Natural Language Processing (NLP)

Course content

Have you ever wondered how systems like ChatGPT, which can generate human-like text, are built? Are you intrigued by the idea of creating a system that can process, understand, or generate text automatically? Are you interested in building applications that can translate between languages, answer questions, or recognise named entities in text? If so, this course is designed for you.

This course provides an introduction to the fundamentals of Natural Language Processing (NLP), which involves computational models of language and their applications to text. As language is the core of human intelligence, NLP holds a pivotal role in Artificial Intelligence research and development.

We will integrate machine learning (ML), including its fundamental formalisms and algorithms, with a robust hands-on experience. This means you will gain practical skills in implementing these methods for real-world NLP problems.

The course utilises interactive lecture materials constructed with Jupyter notebooks. Course materials from last year are publicly available here. The course will closely follow the structure of the previous year's iteration. If you're unsure about the course prerequisites or content, please review these materials.

 

The course covers the following topics:

• NLP tasks: tokenisation, text classification, language modelling, named entity recognition, part-of-speech tagging, parsing, information extraction, machine translation, question answering

• Methods: log-linear models, structured prediction, conditional random fields, beam search, and neural network models such as transformers (including representation learning, pre-training, transfer learning and interpretability methods)

• Implementations: relationship between NLP tasks, efficient implementations, and the use of modern NLP libraries such as Hugging Face's Transformers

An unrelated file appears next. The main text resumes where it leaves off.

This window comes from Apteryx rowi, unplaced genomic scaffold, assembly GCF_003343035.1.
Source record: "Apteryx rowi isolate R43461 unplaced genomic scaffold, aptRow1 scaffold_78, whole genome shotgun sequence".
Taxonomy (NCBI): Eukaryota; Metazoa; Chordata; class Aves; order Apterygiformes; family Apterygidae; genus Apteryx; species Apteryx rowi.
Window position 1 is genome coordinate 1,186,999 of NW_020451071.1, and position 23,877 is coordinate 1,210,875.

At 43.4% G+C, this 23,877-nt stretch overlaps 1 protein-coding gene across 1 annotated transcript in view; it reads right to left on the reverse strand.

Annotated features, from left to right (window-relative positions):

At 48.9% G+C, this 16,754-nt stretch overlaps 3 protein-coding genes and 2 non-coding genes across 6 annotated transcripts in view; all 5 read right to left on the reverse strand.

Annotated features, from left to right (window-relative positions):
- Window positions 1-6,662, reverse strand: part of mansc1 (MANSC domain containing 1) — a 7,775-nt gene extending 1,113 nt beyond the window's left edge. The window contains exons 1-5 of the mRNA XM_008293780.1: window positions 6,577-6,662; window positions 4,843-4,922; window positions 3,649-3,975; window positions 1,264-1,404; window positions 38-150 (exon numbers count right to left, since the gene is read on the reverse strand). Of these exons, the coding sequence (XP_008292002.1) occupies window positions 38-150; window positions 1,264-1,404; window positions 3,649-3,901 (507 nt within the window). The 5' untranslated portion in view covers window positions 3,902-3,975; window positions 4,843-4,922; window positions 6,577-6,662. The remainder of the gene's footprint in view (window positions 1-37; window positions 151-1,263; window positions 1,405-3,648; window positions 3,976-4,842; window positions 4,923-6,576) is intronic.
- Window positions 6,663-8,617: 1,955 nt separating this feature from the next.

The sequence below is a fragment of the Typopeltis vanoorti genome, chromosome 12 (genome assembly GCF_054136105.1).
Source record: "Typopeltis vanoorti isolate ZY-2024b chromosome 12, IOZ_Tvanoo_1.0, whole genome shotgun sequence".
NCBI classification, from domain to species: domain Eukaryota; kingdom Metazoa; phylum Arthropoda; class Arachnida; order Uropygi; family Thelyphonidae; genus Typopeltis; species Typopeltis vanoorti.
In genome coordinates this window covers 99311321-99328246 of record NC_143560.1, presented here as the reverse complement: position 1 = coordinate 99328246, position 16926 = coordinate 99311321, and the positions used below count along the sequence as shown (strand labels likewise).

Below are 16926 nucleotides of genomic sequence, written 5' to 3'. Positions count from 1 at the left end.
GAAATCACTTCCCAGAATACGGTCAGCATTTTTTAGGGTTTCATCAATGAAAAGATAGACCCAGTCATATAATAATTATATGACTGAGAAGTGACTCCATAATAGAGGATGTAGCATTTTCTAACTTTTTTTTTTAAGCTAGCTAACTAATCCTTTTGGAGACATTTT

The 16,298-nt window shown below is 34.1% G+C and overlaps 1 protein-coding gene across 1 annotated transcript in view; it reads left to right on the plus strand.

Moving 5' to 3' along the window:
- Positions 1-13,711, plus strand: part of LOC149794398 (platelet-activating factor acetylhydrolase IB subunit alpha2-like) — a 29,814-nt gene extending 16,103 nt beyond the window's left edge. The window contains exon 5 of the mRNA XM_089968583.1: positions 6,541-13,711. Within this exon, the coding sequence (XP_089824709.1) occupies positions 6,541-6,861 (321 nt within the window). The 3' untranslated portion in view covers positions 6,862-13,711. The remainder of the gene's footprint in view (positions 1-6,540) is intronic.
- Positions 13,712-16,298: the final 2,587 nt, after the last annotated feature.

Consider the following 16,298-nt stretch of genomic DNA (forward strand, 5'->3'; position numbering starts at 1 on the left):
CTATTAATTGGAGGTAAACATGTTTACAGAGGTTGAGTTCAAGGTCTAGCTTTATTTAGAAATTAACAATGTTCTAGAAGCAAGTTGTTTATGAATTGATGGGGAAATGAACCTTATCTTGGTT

Throughout the course, we will also explore the themes of discriminative and generative learning and various ways of obtaining supervision for training statistical NLP models. An important aspect of our discussions will be the application of these techniques in multilingual settings, understanding how NLP can be adapted and applied to a variety of languages beyond English.

Learning outcome

Knowledge of

  • core NLP tasks (e.g. machine translation, question answering, information extraction)

  • methods (e.g. classification, structured prediction, representation learning)

  • implementations (e.g. relationship between NLP tasks, efficient implementations)

 

Skills to

  • identify the different kinds of NLP tasks

  • choose the correct algorithm for a given problem situation

  • implement core algorithms in Python using PyTorch

  • assess the most appropriate algorithms to solve a given NLP problem

  • distinguish and evaluate the advantages of different approaches to the same task

 

Competences to

  • decompose natural language tasks into manageable components

  • evaluate systems quantitatively and qualitatively

  • apply the learned skills in a wider context to areas that face similar challenges, e.g., data science, social science, or bioinformatics

  • critically assess the limitations and use cases of language models, and apply this knowledge to the development and deployment of these models in real-world scenarios